Intrusive advanced driver assist systems are prevalent on the Corolla Cross in particular the emergency forward braking and active lane keeping assist that is switchable if you prefer to control the car’s position on the road yourself.

 

But once switched off, LKA automatically re-activates on starting.

 

There’s plenty more ADAS not to like for people who can actually drive, but as all new cars are equipped with it, we won’t harp on.

 

Ride quality is well controlled with a sporty flavour thanks in part to low profile rubber and firmish front strut and multi-link rear suspension that collaborate to give the Atmos AWD quite a sharp drive feel for a small family SUV, aided by strong brakes and reasonably responsive steering.

 

It is nimble and fun to drive pretty much everywhere. 

 

Some tyre rumble can be heard on rough roads but nothing you’d be concerned about though the test vehicle had an annoying frequency rattle in the left-hand corner of the dash and towards the rear passenger side seat area. We couldn’t isolate them for love nor money.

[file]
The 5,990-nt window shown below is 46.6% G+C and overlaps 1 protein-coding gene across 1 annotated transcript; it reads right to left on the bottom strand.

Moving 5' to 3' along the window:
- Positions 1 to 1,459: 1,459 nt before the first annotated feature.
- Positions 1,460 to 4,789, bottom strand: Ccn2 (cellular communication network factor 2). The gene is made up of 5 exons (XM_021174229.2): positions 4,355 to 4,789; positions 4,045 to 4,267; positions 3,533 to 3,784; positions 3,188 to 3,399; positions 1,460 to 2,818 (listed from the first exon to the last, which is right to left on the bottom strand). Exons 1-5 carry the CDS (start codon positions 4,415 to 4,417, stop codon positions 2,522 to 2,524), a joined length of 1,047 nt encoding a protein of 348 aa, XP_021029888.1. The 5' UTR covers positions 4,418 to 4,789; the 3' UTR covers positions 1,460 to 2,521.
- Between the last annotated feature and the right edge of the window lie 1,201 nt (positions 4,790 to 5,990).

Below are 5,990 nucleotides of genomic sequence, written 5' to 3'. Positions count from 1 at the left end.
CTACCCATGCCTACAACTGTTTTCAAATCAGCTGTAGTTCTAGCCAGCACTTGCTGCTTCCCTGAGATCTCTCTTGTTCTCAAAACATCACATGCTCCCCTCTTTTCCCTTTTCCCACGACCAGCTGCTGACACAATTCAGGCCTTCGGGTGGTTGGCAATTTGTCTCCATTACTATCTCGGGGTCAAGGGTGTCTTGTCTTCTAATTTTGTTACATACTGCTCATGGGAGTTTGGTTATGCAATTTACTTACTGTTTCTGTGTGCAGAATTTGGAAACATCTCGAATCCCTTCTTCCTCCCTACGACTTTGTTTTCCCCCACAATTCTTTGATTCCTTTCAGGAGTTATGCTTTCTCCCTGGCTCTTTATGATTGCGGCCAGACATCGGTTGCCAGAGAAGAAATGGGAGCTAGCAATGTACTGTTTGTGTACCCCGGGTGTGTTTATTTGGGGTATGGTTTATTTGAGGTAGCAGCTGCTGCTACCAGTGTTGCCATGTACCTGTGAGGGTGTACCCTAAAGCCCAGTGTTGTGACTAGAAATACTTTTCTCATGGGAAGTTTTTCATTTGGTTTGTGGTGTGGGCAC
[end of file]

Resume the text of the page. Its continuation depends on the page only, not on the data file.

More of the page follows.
We drove it with five adults aboard and the Corolla Cross felt the pinch but still had plenty of kick when accelerating at highway speeds.

 

Speaking of which overall performance rates highly as the 1550kg Corolla Cross Atmos AWD gets out of the blocks quickly, has strong mid-range and roll-on and spins out nicely at the top end all of which are somewhat incongruous on a small family SUV with a CVT transmission.

 

The engine is audible when pushed but quiet most of the time. Average fuel economy on test was around the 5.7 litres per 100km mark which we feel is acceptable giving a range of around 600-700km from the 43-litre tank.

 

Tall people will find the high mounted front passenger seat annoying but overall, in cabin room is adequate with a decent size load space down the back but no spare.

 

There are plenty of goodies to like on this particular model such as the rear privacy glass, premium audio, dual-zone climate control, decent headlights, USB ports front and rear and the heated exterior mirrors, front seats and steering wheel.

 

It is easy to park even without resorting to electronic assistance and is generally a practical all round transport tool that looks good, is cheap to run and own.

 

The Corolla Cross is definitely worth a look – and you don’t have to plug it in anywhere… just drive and enjoy it. Happy days.